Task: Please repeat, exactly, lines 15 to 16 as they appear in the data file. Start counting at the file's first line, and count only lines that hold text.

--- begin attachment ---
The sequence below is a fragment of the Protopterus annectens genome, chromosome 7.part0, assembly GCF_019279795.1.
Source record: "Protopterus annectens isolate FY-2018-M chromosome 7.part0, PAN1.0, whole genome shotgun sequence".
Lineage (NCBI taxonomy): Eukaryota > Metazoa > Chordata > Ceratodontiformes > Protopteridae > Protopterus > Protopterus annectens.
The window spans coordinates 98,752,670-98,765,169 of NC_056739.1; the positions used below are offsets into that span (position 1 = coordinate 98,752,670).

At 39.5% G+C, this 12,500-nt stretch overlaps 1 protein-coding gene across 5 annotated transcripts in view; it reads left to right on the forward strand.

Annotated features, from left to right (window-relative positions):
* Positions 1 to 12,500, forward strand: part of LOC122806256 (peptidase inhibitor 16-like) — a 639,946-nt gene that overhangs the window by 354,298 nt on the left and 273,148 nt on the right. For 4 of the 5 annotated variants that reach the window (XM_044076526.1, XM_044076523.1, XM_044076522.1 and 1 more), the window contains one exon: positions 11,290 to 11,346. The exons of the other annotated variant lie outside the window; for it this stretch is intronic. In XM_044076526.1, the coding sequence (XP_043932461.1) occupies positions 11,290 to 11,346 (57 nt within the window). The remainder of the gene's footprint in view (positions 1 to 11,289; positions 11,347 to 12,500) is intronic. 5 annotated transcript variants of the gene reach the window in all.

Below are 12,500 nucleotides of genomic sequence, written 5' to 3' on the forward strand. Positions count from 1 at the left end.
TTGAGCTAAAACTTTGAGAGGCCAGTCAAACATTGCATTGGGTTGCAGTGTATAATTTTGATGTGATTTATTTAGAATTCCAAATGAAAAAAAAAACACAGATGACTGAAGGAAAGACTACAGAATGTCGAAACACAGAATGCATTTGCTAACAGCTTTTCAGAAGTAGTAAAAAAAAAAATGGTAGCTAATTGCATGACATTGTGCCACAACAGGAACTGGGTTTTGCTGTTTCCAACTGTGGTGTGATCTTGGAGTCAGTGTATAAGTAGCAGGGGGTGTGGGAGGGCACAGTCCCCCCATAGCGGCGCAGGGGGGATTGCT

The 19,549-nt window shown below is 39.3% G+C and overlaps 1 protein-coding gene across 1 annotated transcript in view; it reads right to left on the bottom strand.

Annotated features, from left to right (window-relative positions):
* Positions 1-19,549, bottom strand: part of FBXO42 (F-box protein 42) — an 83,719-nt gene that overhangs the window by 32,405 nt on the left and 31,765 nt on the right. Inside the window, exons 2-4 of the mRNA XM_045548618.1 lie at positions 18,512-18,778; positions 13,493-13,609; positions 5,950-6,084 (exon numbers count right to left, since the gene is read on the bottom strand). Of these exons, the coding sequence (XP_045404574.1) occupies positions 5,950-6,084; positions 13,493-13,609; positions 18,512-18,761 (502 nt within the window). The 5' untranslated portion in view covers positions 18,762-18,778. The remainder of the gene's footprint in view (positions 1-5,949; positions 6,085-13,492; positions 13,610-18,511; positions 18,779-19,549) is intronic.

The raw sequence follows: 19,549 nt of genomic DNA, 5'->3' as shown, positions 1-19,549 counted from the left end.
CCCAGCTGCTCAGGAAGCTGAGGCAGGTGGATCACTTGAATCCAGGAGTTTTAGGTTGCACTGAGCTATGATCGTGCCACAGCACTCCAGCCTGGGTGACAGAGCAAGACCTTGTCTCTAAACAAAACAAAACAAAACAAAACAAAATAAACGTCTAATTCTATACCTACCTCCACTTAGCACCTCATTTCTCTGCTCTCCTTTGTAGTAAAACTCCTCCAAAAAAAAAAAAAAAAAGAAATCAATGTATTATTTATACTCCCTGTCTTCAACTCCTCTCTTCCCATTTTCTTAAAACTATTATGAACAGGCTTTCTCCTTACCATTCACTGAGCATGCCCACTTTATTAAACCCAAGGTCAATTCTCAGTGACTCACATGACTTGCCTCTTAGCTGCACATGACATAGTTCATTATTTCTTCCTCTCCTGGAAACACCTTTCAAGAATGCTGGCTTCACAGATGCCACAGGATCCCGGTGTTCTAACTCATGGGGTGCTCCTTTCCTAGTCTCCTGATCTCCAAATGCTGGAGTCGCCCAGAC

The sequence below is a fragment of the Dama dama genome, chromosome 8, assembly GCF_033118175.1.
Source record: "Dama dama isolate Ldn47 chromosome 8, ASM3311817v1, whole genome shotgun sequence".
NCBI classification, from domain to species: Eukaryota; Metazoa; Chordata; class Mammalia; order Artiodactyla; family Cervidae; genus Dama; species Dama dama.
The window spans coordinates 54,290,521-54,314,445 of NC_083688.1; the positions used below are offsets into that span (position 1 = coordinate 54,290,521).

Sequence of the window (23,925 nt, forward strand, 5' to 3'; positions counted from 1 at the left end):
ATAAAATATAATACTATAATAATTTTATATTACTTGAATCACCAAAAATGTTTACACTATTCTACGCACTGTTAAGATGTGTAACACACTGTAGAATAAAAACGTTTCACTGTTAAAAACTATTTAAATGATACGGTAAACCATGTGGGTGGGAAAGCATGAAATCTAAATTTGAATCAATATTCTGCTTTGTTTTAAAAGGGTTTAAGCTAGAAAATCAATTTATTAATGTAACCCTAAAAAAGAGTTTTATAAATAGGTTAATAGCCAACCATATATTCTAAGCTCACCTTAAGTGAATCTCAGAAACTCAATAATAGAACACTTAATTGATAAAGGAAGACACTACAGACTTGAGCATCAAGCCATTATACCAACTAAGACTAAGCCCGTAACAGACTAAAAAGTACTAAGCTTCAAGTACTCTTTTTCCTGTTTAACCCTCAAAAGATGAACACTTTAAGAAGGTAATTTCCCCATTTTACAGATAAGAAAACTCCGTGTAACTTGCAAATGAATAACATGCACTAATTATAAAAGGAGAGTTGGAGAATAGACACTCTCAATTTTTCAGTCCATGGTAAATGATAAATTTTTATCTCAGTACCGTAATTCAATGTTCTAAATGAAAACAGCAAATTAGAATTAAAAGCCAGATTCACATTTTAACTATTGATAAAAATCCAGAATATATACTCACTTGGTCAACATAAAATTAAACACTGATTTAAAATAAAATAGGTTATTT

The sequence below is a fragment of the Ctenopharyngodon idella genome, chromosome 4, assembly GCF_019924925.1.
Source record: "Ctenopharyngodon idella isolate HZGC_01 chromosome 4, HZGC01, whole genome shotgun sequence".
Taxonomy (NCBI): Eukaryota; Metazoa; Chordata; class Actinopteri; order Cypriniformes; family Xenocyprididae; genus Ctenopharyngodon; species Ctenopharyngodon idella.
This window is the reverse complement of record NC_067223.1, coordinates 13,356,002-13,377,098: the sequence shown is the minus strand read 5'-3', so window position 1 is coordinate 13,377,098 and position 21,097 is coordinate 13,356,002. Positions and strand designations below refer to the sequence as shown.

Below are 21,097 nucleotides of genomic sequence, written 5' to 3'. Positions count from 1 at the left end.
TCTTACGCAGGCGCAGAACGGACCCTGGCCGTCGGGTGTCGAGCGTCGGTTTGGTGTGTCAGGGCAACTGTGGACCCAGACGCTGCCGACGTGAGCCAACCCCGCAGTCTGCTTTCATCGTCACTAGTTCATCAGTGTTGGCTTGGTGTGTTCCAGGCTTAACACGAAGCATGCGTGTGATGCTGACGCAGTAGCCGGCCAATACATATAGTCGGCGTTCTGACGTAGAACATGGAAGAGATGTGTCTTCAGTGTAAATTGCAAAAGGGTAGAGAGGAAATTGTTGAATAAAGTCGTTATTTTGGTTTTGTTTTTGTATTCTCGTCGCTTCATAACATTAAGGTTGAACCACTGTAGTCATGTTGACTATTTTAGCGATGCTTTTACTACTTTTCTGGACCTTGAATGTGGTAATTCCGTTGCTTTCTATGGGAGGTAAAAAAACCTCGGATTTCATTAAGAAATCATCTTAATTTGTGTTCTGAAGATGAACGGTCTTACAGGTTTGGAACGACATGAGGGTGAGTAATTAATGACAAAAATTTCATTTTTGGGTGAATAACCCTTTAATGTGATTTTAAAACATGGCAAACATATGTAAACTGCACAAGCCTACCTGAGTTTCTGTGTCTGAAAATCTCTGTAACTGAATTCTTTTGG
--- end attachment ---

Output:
The sequence below is a fragment of the Dama dama genome, chromosome 8, assembly GCF_033118175.1.
Source record: "Dama dama isolate Ldn47 chromosome 8, ASM3311817v1, whole genome shotgun sequence".